Wisdom from the Writings of Saintly Souls (on a Range of Topics)

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The Father’s Love for the Mystical Body, the Church

1. “The more God sees His Son in each one of us, the more abundantly He showers His gifts on us.” (p. 98, ‘The Spiritual Doctrine of Dom Marmion’)

Authentic Christianity: “For me, to live is Christ”

2. “A spiritual life which does not depend entirely on Christ is false, empty, absolutely useless; ‘Without Me you can do nothing.” (p. 54, ‘The Spiritual Doctrine of Dom Marmion’)

Without Jesus, We Cannot Bear the Cross

3. Sr. Jeanne Benigne Gojos: “… at the beginning of Mass I saw our Lord stooping, as if bearing a heavy burden, and He said to me, I take upon myself the suffering of My daughter.” (p. 402, Life)

The Delight of the Elect: Perfect Union with God

4. Sr. Jeanne Benigne Gojos: “One day the interior voice said to me: God renders the blessed like Himself; yes, Benigne, My elect by seeing Me are in such wise transformed in Me that they have no other will than Mine; their love springs from My Love.” (p. 341, Life)

The Alpha and the Omega

5. Our Lord to Ven. Louise Margaret: “Infinite Love envelops, penetrates, and fills all things. It is the only source of life and of all fertility; It is the eternal principle of beings and their eternal end. If you wish to possess life and not be sterile, break the bonds that bind you to yourself and to creatures and plunge into this abyss.” (p. 4, ‘The Love and Service of God, Infinite Love,’ TAN Books)

Hell Exists because God is Good

6. Ven. Louise Margaret: “No, if there were no Hell, I could not love Thee… If there were no Hell, three splendid jewels would be wanting to the crown of Thy sublime perfections; there would be wanting justice, power and dignity.” (p. 10, TLGIL)

“I desire mercy”

7. From the Life of Bl. Elizabeth Canori–Mora: “Another time He revealed to her and placed before her eyes the sins of His own Ministers and of the public Magistrates. Elizabeth was so much surprised that she was filled with profound indignation, and opened her lips to cry out for justice against these unknown delinquents; but Our Lord prevented her, and said in a tone of love and tenderness: “Ah! My daughter, cry for mercy, not for justice. I wish not the death of the sinner, but that he should be converted and live.” Whilst saying these ineffable words He directed upon her from His Heart a ray of pure and living light; then he added: “May this ray of light serve you to protect men against the anger of Divine Justice.” (p. 184)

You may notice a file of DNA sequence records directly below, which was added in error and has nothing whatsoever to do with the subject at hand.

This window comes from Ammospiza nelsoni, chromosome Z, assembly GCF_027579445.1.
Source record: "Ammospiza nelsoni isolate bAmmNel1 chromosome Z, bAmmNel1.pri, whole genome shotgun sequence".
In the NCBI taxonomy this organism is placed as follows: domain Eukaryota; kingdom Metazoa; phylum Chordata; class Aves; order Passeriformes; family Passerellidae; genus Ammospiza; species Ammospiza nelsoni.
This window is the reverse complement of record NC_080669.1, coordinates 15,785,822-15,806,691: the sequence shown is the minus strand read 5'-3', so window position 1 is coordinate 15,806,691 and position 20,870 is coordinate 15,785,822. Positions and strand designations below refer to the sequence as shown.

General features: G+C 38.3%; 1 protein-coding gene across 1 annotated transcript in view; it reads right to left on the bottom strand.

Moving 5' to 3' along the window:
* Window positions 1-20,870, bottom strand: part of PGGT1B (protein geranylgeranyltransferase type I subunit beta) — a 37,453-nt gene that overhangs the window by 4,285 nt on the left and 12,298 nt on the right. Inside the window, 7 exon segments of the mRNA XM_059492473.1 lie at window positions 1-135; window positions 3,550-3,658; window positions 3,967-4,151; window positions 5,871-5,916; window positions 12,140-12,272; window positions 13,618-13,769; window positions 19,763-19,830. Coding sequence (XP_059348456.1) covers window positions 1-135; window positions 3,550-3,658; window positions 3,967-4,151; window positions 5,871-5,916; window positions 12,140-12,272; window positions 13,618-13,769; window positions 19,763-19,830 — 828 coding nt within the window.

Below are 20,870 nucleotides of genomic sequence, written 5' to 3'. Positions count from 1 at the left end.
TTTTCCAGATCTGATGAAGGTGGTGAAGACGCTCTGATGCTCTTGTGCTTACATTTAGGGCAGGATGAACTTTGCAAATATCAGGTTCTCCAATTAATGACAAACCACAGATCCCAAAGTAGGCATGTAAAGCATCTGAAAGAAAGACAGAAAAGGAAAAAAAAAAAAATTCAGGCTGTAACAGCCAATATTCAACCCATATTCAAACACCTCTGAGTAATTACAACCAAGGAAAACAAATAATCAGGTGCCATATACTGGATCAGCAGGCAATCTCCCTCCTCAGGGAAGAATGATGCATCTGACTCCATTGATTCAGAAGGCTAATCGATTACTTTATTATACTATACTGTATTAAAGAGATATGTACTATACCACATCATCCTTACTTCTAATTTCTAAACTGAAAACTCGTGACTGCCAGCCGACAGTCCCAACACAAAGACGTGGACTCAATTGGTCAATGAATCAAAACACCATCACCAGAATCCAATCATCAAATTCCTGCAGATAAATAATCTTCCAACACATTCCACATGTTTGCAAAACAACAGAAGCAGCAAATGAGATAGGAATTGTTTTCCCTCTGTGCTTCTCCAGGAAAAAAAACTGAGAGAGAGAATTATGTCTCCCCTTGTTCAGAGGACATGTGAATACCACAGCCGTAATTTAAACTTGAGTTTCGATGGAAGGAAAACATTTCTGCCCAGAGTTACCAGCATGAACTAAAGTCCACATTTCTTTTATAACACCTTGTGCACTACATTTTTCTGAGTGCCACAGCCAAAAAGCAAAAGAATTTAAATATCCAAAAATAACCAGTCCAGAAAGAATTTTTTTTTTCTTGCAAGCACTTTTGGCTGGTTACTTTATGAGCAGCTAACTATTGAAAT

The Blood of Jesus Cries for Mercy

8. St. Gemma’s Guardian Angel: “Look at what Jesus has suffered for men. Consider one by one these Wounds. It is Love that has opened them all. See how execrable sin is, since to expiate it, so much pain and so much love have been necessary.” (p. 194, Life)

Imperfections: A Treasure for the Soul of Good-Will

9. Jesus to Sr. Consolata Betrone: “… you will commit faults, infidelities, and imperfections; and these will help you to advance, for they will cause you to make many acts of humility.” (p. 41, JATTW)

The Cross is a Gift

10. Jesus to St. Gemma (appearing to her with the Cross on His shoulders): “Gemma, wilt thou have it, My Cross? See, this is the present I have prepared for thee.” (p. 174, Life)

A Model of Patience in Suffering

11. From the Life of Sr. Gertrude Mary: “On her bed of agony, coughing incessantly, she murmurs this word of love: Every fit of coughing is a cry to Heaven.”

Heaven on Earth

12. Sr. Gertrude Mary: “The air which I breathe near the Tabernacle is not the same as elsewhere, for it is already that of Paradise. I know this by experience.”

What the Damned Would Give to See God

13. From ‘The Dogma of Hell, Illustrated by Facts Taken from Profane and Sacred History,’ by Rev. F.X. Schouppe:

“A holy priest was exorcising a demoniac, and he asked the demon what pains he was suffering in Hell.

“An eternal fire,” he answered, “an eternal malediction, an eternal rage, and a frightful despair at being never able to gaze upon Him who created me.”

“What would you do to have the happiness of seeing God?”

“To see Him but for one moment, I should willingly consent to endure my torments for 10,000 years. But vain desires! I shall suffer forever and never see Him!”

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An Offering of Oneself to Merciful Love

“I thirst for your love, just as a parched man thirsts for a spring of fresh water!”

– Jesus to Sr. Consolata Betrone (p. 50, ‘Jesus Appeals to the World,’ St. Paul’s)

“Tell the world how good I am, how like a parent, and how in return I desire only love from My creatures.”

– Jesus to Sr. Consolata (p. 52, JATTW)

The following delightful prayer will surely please those who, like St. Therese, have, or desire to, offer themselves as a holocaust to Merciful Love:

An Act of Pure Love